Scalp Picking: Overcoming This Unusual Habit Rampant in ADHD Women

Scalp picking and skin picking is not really discussed due to shame but it’s actually pretty common behavior. It is also linked to being neuroatypical (ADHD, autism, OCD etc.) and there are actually a lot of treatment options.

The Shame of Scalp Scabs Picking

I was looking at photos of myself taken at a public event. In one photo I’m happy, laughing in conversation with someone I know.

But then in another photo I am seen in the corner, I’m anxious and my hand is up behind my right ear. I was shocked when I saw this photo because I know what I am doing, and I can’t believe I was doing it in public.

woman scratching her head behind her ear
(Stock photo – not me!)

I was picking at a scab on my scalp, which I do when I get anxious. I pretty much always have a scab somewhere on my scalp. If I don’t have one that means life has been going really well. And it is the same for my finger nailbeds, I tend to pick at them too.

The shame I felt when I realized I had been doing this in public, and that it had been photographed? Well, it was pretty severe.

Picking at Scalp Scabs and Skin

Scalp or skin picking is a body focused repetitive behavior and is actually pretty common.

Body focused repetitive behaviors can include scalp picking, skin picking, nail biting, and cheek biting.

woman scratching the back of her head

When I learned that this is not a rare situation, I felt a lot better.

Scalp picking, and other body focused repetitive behaviours may be linked to having a neuroatypical brain like ADHD, autism, OCD or even traumatic brain injury.

ADHD and Scalp Picking

If you go on an ADHD facebook group you’ll notice these interesting posts. Some will say ‘Hey, I do this odd thing. I wonder if it is linked to ADHD.”

Text saying ADHD

About 200 ‘What? I do that too!’ posts later everyone is thinking ‘Yep, this is linked to ADHD. Too bad the researchers don’t seem to care.’

Skin and scalp picking definitely seem to fall into this category of behaviors more common in people with ADHD or Variable Attention Stimulus Trait, the term for people with ADHD traits.

It is also interesting that the Amen Clinic’s 7 types of ADHD include ‘Over-Focused ADHD’ which they describe as getting stuck in negative thought patterns or behaviors.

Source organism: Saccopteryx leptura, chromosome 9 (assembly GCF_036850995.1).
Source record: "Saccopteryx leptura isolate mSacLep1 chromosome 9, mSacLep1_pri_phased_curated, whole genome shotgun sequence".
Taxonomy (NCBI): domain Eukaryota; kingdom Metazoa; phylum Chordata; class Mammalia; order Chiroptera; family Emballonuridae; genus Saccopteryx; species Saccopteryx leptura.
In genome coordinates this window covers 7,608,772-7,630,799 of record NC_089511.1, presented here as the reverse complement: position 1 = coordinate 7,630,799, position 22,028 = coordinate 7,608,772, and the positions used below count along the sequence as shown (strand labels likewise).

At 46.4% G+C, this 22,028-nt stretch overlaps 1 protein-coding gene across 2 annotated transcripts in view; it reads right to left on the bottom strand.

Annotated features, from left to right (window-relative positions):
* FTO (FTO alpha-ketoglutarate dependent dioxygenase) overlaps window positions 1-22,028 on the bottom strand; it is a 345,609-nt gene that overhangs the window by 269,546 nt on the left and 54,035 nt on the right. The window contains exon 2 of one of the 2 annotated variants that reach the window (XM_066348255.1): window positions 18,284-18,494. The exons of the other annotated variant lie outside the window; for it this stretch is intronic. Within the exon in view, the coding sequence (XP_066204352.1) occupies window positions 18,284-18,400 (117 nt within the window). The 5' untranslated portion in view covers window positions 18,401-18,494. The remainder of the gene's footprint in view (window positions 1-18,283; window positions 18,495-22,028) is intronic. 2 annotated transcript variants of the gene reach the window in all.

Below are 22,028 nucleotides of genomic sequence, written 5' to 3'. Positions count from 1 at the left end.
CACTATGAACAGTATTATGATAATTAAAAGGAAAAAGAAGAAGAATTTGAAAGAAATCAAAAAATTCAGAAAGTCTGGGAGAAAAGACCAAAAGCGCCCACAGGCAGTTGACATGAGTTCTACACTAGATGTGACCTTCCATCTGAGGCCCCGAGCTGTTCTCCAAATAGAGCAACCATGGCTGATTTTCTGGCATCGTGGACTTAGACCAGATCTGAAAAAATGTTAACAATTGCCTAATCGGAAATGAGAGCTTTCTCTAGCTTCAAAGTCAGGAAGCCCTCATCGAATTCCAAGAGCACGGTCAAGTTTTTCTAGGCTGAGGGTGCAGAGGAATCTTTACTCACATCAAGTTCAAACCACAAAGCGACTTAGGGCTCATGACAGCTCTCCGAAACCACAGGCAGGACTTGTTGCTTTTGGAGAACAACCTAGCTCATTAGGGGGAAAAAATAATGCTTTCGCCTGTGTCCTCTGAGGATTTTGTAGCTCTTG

ADHD Treatment For Skin Picking

And there is some research into this link between skin picking and ADHD.

In one case report a young woman complained about constantly scratching at insect bites, even once the initial itching stopped. (Wait, what? this is not normal?)

Woman excoriating her arm

Previous treatment with SSRIs did not help. The team wondered if she might have ADHD.

Although she did not spontaneously self-report inattention and impulsivity symptoms, her family and friends frequently complained about them.

The patient met DSM-5 criteria for both SPD (skin picking disorder) and ADHD, and her husband and mother confirmed symptoms at clinically significant levels.

Wow! It was basically skin picking that lead to an ADHD diagnosis, and ADHD treatment. The researchers felt that it was the inattention part of ADHD that was linked with her skin picking behavior.

ADHD treatment helped her stop picking her skin! She also found that her mood, academic performance and social relations improved with the long acting methylphenidate.

And when she decided to stop the ADHD meds?

The patient suspended medication by herself twice after the third month and resumed excoriating her skin, which again remitted with therapy.

Meaning- she went back to skin picking without the meds and then was able to stop picking when she went back on the meds.

woman picking her scalp

Ummm, that seems pretty impressive evidence that this treatment worked. Admittedly just for one patient, but it is very interesting.

Consult your Physician or Registered Dietitian before starting nutrition supplements. 

Ok, let’s look a little deeper into scalp and skin picking. What is it? Why do we do it? What are the treatment options?

What is Scalp Scabs Picking?

Scalp picking is repetitive picking of the scalp, resulting in tissue damage (scabs) and emotional distress.

The medical term for picking at your skin is dermatillomania, so this would be specifically scalp dermatillomania. Some people also pull out their hair, which is called trichotillomania.